From John Seabrook, one of our most incisive and amusing cultural critics, comes Nobrow, a fascinatingly original look at the radical convergence of marketing and culture.
In the old days, highbrow was elite and unique and lowbrow was commercial and mass-produced. Those distinctions have been eradicated by a new cultural landscape where “good” means popular, where artists show their work at K-Mart, Titantic becomes a bestselling classical album, and Roseanne Barr guest edits The New Yorker: in short, a culture of Nobrow. Combining social commentary, memoir, and profiles of the potentates and purveyors of pop culture–entertainment mogul David Geffen, MTV President Judy McGrath, Snoop Doggy Dogg, Nobrow high-priest George Lucas, and others–Seabrook offers an enthralling look at our breakneck society where culture is ruled by the unpredictable Buzz and where even aesthetic worth is measured by units shipped.
About John Seabrook
John Seabrook’s articles appear regularly in The New Yorker. He has also written for Vanity Fair, Harper’s Magazine, and The Nation and is the author of Deeper: My Two-Year Odyssey in Cyberspace. He lives in New York City.
“[Seabrook’s] thesis–and catchy name for it–is almost irresistible as a way of describing the effect marketing is having on culture.”–Time
Q: In the book you talk about "Nobrow moments." What are those?
A: Nobrow moments are glimpses of the new order, which is not like the old hierarchy of high and low, although there is a hierarchy of sorts. Dizziness, abrupt shifts in aesthetic perspective, and sudden losses of status are common symptoms Nobrow moments.
Here is a Nobrow moment from the book:
One day, Steven Spielberg came to the New Yorker office. I happened to be up on 17, where our leader Tina Brown and her editors worked, "the killing floor" as one editor referred to it, when I looked up and saw Spielberg and Tina, looking fetching in one of her cream-colored suits, sweep past. She and a small crowd, me included, drifted down toward the area outside her office, where Tina tried in her charmingly inept way to engage Spielberg in small talk. Was there anything at the New Yorker that the maitre wished to see? Spielberg, who seemed like an earnest middlebrow in the old New Yorker mode, admitted that he would love to see the famous library, which was down on 16 — a musty but sacred spot to anyone who cherished the old New Yorker and what it stood for. The library! exclaimed Tina. Wonderful! Then, turning to an aide, she was heard to whisper, "Where’s the library?"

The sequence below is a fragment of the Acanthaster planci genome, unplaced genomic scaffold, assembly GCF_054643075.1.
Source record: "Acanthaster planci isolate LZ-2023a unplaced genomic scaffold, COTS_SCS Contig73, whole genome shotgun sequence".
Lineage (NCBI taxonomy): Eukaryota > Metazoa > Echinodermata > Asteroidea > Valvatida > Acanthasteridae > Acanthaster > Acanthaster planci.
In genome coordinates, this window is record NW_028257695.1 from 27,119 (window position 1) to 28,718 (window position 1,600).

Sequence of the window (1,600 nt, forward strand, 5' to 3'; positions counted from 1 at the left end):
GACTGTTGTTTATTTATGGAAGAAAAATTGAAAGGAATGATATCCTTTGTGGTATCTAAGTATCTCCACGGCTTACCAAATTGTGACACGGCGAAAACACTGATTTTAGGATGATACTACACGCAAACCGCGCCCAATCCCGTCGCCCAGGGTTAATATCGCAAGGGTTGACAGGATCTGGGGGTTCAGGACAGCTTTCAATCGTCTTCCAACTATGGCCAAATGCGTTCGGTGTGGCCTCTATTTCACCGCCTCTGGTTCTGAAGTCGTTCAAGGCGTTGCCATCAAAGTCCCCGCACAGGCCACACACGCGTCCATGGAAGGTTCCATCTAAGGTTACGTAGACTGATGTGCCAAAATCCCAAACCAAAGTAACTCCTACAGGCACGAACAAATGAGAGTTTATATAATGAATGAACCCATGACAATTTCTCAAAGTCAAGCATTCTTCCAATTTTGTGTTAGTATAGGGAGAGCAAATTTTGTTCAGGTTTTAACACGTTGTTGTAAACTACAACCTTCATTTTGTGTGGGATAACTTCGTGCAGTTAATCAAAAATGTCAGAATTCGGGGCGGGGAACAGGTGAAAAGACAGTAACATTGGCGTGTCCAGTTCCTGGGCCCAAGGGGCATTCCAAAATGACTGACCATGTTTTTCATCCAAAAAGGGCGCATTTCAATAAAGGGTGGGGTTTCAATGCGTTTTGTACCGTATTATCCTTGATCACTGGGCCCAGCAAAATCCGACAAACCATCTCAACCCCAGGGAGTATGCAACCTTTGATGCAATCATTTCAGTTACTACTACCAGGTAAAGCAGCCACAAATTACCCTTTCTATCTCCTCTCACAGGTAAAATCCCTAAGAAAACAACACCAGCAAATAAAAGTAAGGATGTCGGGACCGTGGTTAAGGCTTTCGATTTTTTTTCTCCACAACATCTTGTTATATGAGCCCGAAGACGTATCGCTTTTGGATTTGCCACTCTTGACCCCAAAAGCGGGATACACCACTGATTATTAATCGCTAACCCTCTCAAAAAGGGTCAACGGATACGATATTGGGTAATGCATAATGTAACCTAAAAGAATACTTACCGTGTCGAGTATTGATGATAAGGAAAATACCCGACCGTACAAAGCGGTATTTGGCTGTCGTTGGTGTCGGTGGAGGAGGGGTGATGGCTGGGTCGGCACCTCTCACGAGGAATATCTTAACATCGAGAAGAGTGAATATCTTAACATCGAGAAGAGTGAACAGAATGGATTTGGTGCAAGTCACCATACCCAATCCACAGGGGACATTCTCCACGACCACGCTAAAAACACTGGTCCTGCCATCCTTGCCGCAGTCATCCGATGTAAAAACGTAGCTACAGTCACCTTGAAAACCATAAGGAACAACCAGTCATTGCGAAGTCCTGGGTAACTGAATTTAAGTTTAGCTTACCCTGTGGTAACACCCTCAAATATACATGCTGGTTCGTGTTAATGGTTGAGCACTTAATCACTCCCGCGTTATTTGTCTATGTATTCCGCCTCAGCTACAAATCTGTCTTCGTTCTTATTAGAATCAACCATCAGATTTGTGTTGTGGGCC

Other such moments in the book include: – a Chemical Brothers show – sitting in front of a Pipilotti Rist video in the downtown Guggenheim, on lower Broadway – a visit to Pottery Barn in Soho – shopping in the Virgin Megastore in Times Square – visiting David Geffen in Jack Warner’s old mansion atop Beverley Hills. – sitting with George Lucas in an editting room below Skywalker Ranch
Anyone can have a Nobrow moment. You can have them in museums, for example, where must-see blockbusters have replaced the old, quieter exhibitions, a practice defended in the New York Times by Ben Hartley, the Guggenheims’ director of communication, who said, "We are in the entertainment business and competing against other forms of entertainment out there."
– The Sensation Show, especially the revelation that while the old highbrows were defending free expression against Mayor Guiliani, the museum itself was engaging in the lowbrow practice of exhibiting Charles Saatichi’s collection in return for his $100,000 donation. – The Costume Institute’s Rock Show at the Metropolitan Museum – The MTV Video Music Awards at the Metropolitan Opera.
Conversely, in what used to be lowbrow venues you now find high art. Paintings by van Gogh and Monet are the headliners at the Bellagio Hotel, in Las Vegas, while the Cirque de Soliel borrows freely from performance art in creating the spectacle inside.
– Michael Graves’ knock off of his Alessi teapot, an icon of highbrow design, for the discount mass marketer Target (pronounced "tar-jay" in Nobrow). In designing for Target, is Michael Graves bringing good taste to the masses — as he argues — or is he merely cashing in on his name as an architect? Of such conundrums is Nobrow composed. – Helmut Lang’s jeans line, which is above the Gap in the price hierarchy but below the Gap in the style hierarchy. There was a time when mass merchants like the Gap borrowed from the high styles of elite designers like Helmut Lang, selling inferior versions of designer clothes for much cheaper. A highend designer might make a tee shirt, but it looked like an expensive tee shirt. But Helmut Lang s T-shirts and jeans look just like Gap clothes — cotton T’s, cargo pants, cords — and this is what makes them distinctive. That’s Nobrow.